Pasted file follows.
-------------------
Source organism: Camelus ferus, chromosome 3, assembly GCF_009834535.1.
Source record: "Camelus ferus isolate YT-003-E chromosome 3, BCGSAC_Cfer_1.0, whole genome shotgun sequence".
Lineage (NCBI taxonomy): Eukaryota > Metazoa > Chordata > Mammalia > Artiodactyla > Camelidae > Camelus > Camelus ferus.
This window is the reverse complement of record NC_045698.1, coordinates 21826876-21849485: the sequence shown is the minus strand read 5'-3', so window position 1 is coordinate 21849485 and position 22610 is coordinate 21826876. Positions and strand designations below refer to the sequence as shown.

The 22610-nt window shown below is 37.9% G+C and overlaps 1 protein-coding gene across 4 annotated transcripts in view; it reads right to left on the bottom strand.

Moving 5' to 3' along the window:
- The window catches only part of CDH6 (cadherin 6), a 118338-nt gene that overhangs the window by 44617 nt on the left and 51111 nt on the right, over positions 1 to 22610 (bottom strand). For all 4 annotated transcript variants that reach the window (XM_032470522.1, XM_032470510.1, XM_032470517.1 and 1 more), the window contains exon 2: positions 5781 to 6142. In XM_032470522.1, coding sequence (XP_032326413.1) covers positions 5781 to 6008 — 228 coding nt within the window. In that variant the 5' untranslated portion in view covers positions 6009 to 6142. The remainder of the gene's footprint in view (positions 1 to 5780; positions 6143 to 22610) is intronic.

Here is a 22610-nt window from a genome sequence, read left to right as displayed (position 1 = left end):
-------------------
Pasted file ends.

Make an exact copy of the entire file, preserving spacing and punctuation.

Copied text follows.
Source organism: Camelus ferus, chromosome 3, assembly GCF_009834535.1.
Source record: "Camelus ferus isolate YT-003-E chromosome 3, BCGSAC_Cfer_1.0, whole genome shotgun sequence".
Lineage (NCBI taxonomy): Eukaryota > Metazoa > Chordata > Mammalia > Artiodactyla > Camelidae > Camelus > Camelus ferus.
This window is the reverse complement of record NC_045698.1, coordinates 21826876-21849485: the sequence shown is the minus strand read 5'-3', so window position 1 is coordinate 21849485 and position 22610 is coordinate 21826876. Positions and strand designations below refer to the sequence as shown.

The 22610-nt window shown below is 37.9% G+C and overlaps 1 protein-coding gene across 4 annotated transcripts in view; it reads right to left on the bottom strand.

Moving 5' to 3' along the window:
- The window catches only part of CDH6 (cadherin 6), a 118338-nt gene that overhangs the window by 44617 nt on the left and 51111 nt on the right, over positions 1 to 22610 (bottom strand). For all 4 annotated transcript variants that reach the window (XM_032470522.1, XM_032470510.1, XM_032470517.1 and 1 more), the window contains exon 2: positions 5781 to 6142. In XM_032470522.1, coding sequence (XP_032326413.1) covers positions 5781 to 6008 — 228 coding nt within the window. In that variant the 5' untranslated portion in view covers positions 6009 to 6142. The remainder of the gene's footprint in view (positions 1 to 5780; positions 6143 to 22610) is intronic.

Here is a 22610-nt window from a genome sequence, read left to right as displayed (position 1 = left end):